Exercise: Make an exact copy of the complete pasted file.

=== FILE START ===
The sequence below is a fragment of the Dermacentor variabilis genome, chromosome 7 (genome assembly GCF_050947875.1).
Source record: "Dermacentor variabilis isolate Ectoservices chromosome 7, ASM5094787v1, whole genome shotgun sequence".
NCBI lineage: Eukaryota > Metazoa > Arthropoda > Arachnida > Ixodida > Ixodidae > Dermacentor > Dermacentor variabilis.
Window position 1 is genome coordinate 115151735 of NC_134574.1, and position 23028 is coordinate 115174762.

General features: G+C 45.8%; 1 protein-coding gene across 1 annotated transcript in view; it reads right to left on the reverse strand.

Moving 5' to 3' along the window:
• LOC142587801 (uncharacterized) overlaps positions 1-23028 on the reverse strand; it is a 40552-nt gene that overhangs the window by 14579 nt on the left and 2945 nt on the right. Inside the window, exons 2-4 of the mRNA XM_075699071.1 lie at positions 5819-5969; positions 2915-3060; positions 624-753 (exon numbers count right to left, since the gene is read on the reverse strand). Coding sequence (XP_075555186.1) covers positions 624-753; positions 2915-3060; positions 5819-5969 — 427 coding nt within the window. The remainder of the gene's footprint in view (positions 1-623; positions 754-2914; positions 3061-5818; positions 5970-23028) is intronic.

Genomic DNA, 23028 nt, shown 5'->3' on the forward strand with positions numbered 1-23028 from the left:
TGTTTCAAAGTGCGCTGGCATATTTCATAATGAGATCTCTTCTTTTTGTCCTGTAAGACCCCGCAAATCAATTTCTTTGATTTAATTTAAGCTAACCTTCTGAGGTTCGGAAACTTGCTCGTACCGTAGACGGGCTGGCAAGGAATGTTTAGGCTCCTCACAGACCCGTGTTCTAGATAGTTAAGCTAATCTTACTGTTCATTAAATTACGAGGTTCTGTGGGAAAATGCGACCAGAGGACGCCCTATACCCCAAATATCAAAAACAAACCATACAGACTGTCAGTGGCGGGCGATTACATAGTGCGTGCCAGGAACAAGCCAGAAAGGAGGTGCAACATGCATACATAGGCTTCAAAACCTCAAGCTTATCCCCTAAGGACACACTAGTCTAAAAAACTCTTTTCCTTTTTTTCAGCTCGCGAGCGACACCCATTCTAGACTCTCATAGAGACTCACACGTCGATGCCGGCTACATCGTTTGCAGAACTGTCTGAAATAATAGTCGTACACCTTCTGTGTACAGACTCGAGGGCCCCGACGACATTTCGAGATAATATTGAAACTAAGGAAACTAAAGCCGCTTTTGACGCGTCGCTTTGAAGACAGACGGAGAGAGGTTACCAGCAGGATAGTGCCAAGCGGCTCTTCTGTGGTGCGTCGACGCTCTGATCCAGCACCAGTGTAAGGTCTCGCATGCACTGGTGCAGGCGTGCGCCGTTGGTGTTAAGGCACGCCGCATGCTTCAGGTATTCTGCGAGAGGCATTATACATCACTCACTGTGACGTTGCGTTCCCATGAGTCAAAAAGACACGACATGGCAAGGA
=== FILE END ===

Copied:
The sequence below is a fragment of the Dermacentor variabilis genome, chromosome 7 (genome assembly GCF_050947875.1).
Source record: "Dermacentor variabilis isolate Ectoservices chromosome 7, ASM5094787v1, whole genome shotgun sequence".
NCBI lineage: Eukaryota > Metazoa > Arthropoda > Arachnida > Ixodida > Ixodidae > Dermacentor > Dermacentor variabilis.
Window position 1 is genome coordinate 115151735 of NC_134574.1, and position 23028 is coordinate 115174762.

General features: G+C 45.8%; 1 protein-coding gene across 1 annotated transcript in view; it reads right to left on the reverse strand.

Moving 5' to 3' along the window:
• LOC142587801 (uncharacterized) overlaps positions 1-23028 on the reverse strand; it is a 40552-nt gene that overhangs the window by 14579 nt on the left and 2945 nt on the right. Inside the window, exons 2-4 of the mRNA XM_075699071.1 lie at positions 5819-5969; positions 2915-3060; positions 624-753 (exon numbers count right to left, since the gene is read on the reverse strand). Coding sequence (XP_075555186.1) covers positions 624-753; positions 2915-3060; positions 5819-5969 — 427 coding nt within the window. The remainder of the gene's footprint in view (positions 1-623; positions 754-2914; positions 3061-5818; positions 5970-23028) is intronic.

Genomic DNA, 23028 nt, shown 5'->3' on the forward strand with positions numbered 1-23028 from the left:
TGTTTCAAAGTGCGCTGGCATATTTCATAATGAGATCTCTTCTTTTTGTCCTGTAAGACCCCGCAAATCAATTTCTTTGATTTAATTTAAGCTAACCTTCTGAGGTTCGGAAACTTGCTCGTACCGTAGACGGGCTGGCAAGGAATGTTTAGGCTCCTCACAGACCCGTGTTCTAGATAGTTAAGCTAATCTTACTGTTCATTAAATTACGAGGTTCTGTGGGAAAATGCGACCAGAGGACGCCCTATACCCCAAATATCAAAAACAAACCATACAGACTGTCAGTGGCGGGCGATTACATAGTGCGTGCCAGGAACAAGCCAGAAAGGAGGTGCAACATGCATACATAGGCTTCAAAACCTCAAGCTTATCCCCTAAGGACACACTAGTCTAAAAAACTCTTTTCCTTTTTTTCAGCTCGCGAGCGACACCCATTCTAGACTCTCATAGAGACTCACACGTCGATGCCGGCTACATCGTTTGCAGAACTGTCTGAAATAATAGTCGTACACCTTCTGTGTACAGACTCGAGGGCCCCGACGACATTTCGAGATAATATTGAAACTAAGGAAACTAAAGCCGCTTTTGACGCGTCGCTTTGAAGACAGACGGAGAGAGGTTACCAGCAGGATAGTGCCAAGCGGCTCTTCTGTGGTGCGTCGACGCTCTGATCCAGCACCAGTGTAAGGTCTCGCATGCACTGGTGCAGGCGTGCGCCGTTGGTGTTAAGGCACGCCGCATGCTTCAGGTATTCTGCGAGAGGCATTATACATCACTCACTGTGACGTTGCGTTCCCATGAGTCAAAAAGACACGACATGGCAAGGA